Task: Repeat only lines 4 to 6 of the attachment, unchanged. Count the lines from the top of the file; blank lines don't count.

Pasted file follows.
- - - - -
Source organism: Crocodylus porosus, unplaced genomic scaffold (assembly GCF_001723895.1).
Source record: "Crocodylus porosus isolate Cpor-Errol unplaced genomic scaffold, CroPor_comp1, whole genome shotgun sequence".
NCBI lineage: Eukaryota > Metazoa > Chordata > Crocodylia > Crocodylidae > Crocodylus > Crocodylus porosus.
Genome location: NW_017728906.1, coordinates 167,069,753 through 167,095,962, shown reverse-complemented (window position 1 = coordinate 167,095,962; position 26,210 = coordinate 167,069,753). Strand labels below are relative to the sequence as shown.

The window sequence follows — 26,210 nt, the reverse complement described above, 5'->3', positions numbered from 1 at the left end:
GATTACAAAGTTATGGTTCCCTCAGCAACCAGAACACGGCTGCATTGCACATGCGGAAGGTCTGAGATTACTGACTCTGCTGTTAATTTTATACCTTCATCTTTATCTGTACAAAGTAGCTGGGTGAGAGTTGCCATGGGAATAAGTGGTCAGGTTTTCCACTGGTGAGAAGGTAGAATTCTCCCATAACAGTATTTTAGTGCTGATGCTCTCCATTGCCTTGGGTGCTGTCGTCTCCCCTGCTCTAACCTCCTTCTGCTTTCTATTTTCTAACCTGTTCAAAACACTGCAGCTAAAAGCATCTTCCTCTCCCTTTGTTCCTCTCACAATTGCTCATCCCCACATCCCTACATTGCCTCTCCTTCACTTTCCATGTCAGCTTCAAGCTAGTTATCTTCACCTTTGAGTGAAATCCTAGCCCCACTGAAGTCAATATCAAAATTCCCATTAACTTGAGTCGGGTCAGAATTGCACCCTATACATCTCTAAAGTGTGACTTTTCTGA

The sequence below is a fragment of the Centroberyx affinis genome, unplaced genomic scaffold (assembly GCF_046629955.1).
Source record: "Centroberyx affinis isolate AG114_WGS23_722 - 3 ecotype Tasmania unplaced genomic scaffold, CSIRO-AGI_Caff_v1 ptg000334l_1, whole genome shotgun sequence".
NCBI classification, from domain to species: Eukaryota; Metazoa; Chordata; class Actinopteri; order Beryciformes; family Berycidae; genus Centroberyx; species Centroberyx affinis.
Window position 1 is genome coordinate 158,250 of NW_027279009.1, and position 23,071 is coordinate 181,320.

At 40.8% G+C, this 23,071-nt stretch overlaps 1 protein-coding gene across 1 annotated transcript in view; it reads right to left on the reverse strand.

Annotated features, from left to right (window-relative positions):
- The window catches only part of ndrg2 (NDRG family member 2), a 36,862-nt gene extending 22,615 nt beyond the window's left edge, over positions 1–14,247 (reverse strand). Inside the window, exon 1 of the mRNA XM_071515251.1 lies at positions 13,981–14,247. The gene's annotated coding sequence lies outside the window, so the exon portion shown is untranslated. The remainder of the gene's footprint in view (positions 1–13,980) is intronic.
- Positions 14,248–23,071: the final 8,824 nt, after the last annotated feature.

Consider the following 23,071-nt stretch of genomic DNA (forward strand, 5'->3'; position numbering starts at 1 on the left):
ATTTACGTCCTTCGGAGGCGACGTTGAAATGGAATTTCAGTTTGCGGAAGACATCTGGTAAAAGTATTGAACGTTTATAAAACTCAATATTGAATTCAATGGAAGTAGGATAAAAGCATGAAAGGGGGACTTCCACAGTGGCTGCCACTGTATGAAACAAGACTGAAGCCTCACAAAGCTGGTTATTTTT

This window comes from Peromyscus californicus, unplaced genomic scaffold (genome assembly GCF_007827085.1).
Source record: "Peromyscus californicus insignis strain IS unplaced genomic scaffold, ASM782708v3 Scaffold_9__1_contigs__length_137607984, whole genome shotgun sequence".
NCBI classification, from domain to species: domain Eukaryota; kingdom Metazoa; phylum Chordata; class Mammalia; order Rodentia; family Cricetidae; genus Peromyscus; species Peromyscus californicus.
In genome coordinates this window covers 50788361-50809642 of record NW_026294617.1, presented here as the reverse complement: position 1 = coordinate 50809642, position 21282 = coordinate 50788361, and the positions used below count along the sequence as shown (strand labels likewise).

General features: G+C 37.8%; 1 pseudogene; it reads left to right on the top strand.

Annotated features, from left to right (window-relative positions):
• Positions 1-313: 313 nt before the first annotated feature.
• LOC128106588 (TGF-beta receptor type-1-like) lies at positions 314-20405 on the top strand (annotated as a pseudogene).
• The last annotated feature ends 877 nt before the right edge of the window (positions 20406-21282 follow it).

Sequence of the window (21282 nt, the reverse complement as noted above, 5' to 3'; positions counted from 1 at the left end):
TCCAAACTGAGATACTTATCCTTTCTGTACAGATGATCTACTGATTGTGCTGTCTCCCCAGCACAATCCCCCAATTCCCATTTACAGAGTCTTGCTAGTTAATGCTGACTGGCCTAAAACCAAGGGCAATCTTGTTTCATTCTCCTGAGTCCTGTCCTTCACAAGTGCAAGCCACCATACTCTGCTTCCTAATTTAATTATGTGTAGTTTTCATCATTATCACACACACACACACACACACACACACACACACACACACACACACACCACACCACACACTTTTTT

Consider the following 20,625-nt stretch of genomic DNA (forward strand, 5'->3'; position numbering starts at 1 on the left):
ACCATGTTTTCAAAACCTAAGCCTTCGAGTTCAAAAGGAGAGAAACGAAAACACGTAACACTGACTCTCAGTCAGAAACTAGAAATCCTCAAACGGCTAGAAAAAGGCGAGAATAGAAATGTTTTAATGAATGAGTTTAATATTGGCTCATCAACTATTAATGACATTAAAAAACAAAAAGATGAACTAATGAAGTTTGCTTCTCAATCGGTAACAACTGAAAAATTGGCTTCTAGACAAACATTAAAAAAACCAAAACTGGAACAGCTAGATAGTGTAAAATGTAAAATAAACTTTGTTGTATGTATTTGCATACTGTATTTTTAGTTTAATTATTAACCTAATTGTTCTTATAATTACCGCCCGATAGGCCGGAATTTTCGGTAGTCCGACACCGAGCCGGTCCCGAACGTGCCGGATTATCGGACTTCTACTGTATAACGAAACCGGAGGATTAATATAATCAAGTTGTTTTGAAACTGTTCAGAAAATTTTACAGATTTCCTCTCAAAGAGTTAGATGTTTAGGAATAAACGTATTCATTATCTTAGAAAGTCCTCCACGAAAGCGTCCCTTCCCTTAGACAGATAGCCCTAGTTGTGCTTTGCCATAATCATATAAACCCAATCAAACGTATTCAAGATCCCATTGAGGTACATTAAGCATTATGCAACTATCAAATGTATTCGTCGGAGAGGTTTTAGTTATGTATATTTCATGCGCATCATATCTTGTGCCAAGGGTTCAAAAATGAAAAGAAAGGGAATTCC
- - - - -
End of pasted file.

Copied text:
Genome location: NW_017728906.1, coordinates 167,069,753 through 167,095,962, shown reverse-complemented (window position 1 = coordinate 167,095,962; position 26,210 = coordinate 167,069,753). Strand labels below are relative to the sequence as shown.

The window sequence follows — 26,210 nt, the reverse complement described above, 5'->3', positions numbered from 1 at the left end:
GATTACAAAGTTATGGTTCCCTCAGCAACCAGAACACGGCTGCATTGCACATGCGGAAGGTCTGAGATTACTGACTCTGCTGTTAATTTTATACCTTCATCTTTATCTGTACAAAGTAGCTGGGTGAGAGTTGCCATGGGAATAAGTGGTCAGGTTTTCCACTGGTGAGAAGGTAGAATTCTCCCATAACAGTATTTTAGTGCTGATGCTCTCCATTGCCTTGGGTGCTGTCGTCTCCCCTGCTCTAACCTCCTTCTGCTTTCTATTTTCTAACCTGTTCAAAACACTGCAGCTAAAAGCATCTTCCTCTCCCTTTGTTCCTCTCACAATTGCTCATCCCCACATCCCTACATTGCCTCTCCTTCACTTTCCATGTCAGCTTCAAGCTAGTTATCTTCACCTTTGAGTGAAATCCTAGCCCCACTGAAGTCAATATCAAAATTCCCATTAACTTGAGTCGGGTCAGAATTGCACCCTATACATCTCTAAAGTGTGACTTTTCTGA